Here the same assumptions as in the sequential case are made.

In this solution the work that was done inside the for loop is now implemented in the run method of a class that is inherited from threading.Thread class, which is a class that provides an easy way to create working threads such as the ones in the example.

In this case, the output of the command, using the same arguments as in the previous example, is:

`\$ ./copy_parallel.py STAF325-src.tar.gz 192.168.1.{1,2}MainThread: md5sum STAF325-src.tar.gzThread-1: scp STAF325-src.tar.gz 192.168.1.1:/tmp/Thread-2: scp STAF325-src.tar.gz 192.168.1.2:/tmp/Thread-2: ssh 192.168.1.2 md5sum /tmp/STAF325-src.tar.gzThread-1: ssh 192.168.1.1 md5sum /tmp/STAF325-src.tar.gz`

As it can be seen in the logs, md5sum command execution isn’t necessarily executed in the same order as threads were created. This solution isn’t much more complex than the sequential one, but it finishes earlier. Hence, in the case in which a CPU intensive task must be performed in every machine, the parallel solution will be more convenient since the small increment in coding complex will pay off in execution performance.

# The Python+STAF solution

## Sequential

The solutions to the problem presented in the previous section are perfectly fine. However, some developers may find it cumbersome to write scripts from scratch using Popen class and desire to work with a platform with feature such as launching process on remote machines already implemented.

That’s were STAF (Software Testing Automation Framework) might be helpful. STAF is a framework that provides the ability to automate jobs specially, but not uniquely, for testing environments. STAF is implemented as a process which runs on every machine that provides services that may be used by clients to accomplish different tasks. For more information regarding STAF, please refer to the project homepage.

`     1	#!/usr/bin/python     2	"""     3	Copy a given file to a list of destination machines sequentially     4	"""     5	     6	import os, argparse     7	import subprocess     8	import logging     9	import PySTAF    10	    11	def main(args):    12	    logging.basicConfig(level=logging.INFO, format="%(message)s")    13	    handle = PySTAF.STAFHandle(__file__)    14	    15	    # Calculate md5 sum before copyin the file    16	    orig_md5 = run_process_command(handle, "local", "md5sum %s" % args.file).split()[0]    17	    18	    # Copy the file to every requested machine and verify    19	    # that md5 sum of the destination file is equal    20	    # to the md5 sum of the original file    21	    for machine in args.machines:    22	        copy_file(handle, args.file, machine)    23	        dest_md5 = run_process_command(handle, machine, "md5sum /tmp/%s"     24	                                       % os.path.basename(args.file)).split()[0]    25	        assert orig_md5 == dest_md5    26	    27	    handle.unregister()    28	    29	def run_process_command(handle, location, command_str):    30	    """    31	    Run a given command and another process and return stdout     32	    """    33	    logging.info(command_str)    34	    35	    result = handle.submit(location, "PROCESS", "START SHELL COMMAND %s WAIT RETURNSTDOUT"     36	                           % PySTAF.STAFWrapData(command_str))    37	    assert result.rc == PySTAF.STAFResult.Ok    38	    39	    mc = PySTAF.unmarshall(result.result)    40	    return mc.getRootObject()['fileList'][0]['data']    41	        42	def copy_file(handle, filename, destination):    43	    """    44	    Run a given command and another process and return stdout     45	    """    46	    logging.info("copying %s to %s" % (filename, destination))    47	    48	    result = handle.submit("local", "FS", "COPY FILE %s TODIRECTORY /tmp TOMACHINE %s"     49	                           % (PySTAF.STAFWrapData(filename),    50	                              PySTAF.STAFWrapData(destination)))    51	    assert result.rc == PySTAF.STAFResult.Ok    52	    53	if __name__ == "__main__":    54	    parser = argparse.ArgumentParser(description=__doc__)    55	    parser.add_argument("file",    56	                        help="File to copy")    57	    parser.add_argument(metavar="machine", dest="machines", nargs="+",    58	                        help="List of machines to which file must be copied")    59	    60	    args = parser.parse_args()    61	    args.file = os.path.realpath(args.file)    62	    main(args)`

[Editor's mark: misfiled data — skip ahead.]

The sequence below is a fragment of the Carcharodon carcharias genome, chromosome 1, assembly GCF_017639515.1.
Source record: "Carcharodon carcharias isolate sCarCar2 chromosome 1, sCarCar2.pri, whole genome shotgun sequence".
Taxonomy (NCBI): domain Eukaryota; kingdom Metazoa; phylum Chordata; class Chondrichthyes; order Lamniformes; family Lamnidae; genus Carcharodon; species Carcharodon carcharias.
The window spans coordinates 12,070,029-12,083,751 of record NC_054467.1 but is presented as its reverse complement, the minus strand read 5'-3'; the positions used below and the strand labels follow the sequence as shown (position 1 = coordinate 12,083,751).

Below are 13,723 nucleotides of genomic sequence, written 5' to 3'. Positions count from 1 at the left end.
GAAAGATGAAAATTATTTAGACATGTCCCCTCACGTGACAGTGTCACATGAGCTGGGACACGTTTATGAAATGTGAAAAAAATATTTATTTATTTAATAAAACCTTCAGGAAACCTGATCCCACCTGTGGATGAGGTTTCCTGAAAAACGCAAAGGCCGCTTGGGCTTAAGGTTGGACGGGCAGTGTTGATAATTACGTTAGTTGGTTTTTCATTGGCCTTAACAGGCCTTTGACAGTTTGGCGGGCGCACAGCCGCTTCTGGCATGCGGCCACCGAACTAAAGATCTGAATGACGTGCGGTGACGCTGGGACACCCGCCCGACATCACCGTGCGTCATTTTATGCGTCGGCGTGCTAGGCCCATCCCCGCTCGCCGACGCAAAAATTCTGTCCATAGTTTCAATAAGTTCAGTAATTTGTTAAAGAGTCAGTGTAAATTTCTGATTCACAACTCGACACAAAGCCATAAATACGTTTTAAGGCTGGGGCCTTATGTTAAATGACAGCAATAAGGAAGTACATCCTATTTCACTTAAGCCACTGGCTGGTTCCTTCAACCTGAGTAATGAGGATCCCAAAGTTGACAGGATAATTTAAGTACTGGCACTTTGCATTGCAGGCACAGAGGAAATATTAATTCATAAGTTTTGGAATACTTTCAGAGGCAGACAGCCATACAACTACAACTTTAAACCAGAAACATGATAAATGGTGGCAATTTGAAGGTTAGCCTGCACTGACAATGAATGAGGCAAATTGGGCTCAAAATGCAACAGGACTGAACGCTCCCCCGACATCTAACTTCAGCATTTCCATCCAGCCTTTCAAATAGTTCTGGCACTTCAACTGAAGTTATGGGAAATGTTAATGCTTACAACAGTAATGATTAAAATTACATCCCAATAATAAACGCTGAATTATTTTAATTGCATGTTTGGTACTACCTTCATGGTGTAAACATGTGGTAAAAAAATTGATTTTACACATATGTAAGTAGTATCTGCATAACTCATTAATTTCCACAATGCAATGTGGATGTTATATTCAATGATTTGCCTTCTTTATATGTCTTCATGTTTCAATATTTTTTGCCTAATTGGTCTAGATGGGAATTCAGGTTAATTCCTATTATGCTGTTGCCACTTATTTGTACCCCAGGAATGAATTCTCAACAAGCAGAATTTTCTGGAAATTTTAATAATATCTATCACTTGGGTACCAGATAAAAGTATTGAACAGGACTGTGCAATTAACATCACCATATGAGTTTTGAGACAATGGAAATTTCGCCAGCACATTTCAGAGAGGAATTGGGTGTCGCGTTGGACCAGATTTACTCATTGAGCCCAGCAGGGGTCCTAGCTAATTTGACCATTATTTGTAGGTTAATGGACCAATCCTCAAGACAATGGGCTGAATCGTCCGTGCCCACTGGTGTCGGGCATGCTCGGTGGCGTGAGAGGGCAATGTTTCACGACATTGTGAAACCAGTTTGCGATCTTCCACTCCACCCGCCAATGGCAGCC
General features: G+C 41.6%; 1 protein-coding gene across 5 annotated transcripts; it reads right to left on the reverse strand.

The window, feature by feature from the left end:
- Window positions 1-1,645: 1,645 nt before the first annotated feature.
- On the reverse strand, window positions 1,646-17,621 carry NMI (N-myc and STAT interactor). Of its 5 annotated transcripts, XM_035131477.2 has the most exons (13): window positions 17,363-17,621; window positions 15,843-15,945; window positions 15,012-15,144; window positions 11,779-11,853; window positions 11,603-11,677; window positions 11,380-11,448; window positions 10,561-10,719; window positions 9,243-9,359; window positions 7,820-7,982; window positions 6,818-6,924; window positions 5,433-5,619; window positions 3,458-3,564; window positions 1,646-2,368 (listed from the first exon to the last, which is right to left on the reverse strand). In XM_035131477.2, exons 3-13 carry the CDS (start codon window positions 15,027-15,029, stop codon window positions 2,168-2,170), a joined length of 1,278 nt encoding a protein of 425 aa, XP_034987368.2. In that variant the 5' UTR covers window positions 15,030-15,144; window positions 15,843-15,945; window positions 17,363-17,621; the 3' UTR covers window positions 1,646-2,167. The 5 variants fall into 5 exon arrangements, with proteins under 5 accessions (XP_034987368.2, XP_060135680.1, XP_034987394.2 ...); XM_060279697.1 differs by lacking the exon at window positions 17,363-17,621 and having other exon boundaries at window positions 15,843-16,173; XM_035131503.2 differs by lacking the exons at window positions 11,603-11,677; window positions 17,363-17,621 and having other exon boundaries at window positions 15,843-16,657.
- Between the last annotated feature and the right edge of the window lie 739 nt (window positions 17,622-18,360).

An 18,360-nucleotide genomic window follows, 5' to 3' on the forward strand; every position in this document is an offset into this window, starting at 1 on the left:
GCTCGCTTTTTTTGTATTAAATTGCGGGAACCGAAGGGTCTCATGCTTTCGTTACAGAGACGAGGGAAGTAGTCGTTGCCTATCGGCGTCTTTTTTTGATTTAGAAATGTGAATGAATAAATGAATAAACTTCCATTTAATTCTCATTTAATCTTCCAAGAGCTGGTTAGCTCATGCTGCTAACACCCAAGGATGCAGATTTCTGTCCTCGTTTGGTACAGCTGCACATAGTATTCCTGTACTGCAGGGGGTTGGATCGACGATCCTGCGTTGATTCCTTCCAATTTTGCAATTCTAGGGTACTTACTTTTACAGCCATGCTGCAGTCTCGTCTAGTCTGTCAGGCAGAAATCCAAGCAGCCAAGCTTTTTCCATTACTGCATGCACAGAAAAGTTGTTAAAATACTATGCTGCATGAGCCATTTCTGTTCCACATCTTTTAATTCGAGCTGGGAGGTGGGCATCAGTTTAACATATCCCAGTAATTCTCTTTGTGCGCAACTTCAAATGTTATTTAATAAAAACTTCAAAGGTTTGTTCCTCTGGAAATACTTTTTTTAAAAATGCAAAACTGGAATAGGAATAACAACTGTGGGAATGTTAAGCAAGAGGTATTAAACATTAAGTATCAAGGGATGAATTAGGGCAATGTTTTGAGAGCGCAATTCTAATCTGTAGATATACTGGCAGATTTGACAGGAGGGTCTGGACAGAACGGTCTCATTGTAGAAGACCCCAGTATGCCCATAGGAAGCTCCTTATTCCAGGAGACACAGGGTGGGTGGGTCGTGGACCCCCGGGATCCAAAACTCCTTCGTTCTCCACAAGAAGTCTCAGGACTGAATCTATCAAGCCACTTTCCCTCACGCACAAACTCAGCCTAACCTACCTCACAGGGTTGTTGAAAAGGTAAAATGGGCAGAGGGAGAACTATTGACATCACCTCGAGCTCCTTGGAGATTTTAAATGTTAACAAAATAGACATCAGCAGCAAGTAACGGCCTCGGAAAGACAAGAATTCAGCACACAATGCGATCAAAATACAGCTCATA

The code makes use of PySTAF, a python library, which is shipped with the STAF software that provides the ability to interact with the framework as a client. The typical usage of the library may summarized as follows:

• Register a handle in STAF (line 13): The communication with the server process is managed using handles. A client must have a handle to be able to send requests to local and/or remote machines.
• Submit requests (lines 35 and 48): Once the handle is available at the client, the client can use it to submit requests to any location and service. The two basic services that are used in this example are PROCESS, which is used to launch processes on a machine the same way ssh was used in the python-only version of the example; and FS, which is used to copy files between different machines as scp was used in the python-only solution.
• Check result code (lines 37 and 51): After a request has been submitted, result code should be checked to make sure that there wasn’t any communication or syntax problem.
• Unmarshall results (lines 39-40): When the standard output is captured, it must be unmarshalled before using it in python since responses are encoded in a language independent format.
• Unregister handle (line 27): When STAF isn’t needed anymore, it’s advisable to unregister the handle to free resources allocated to the client in the server.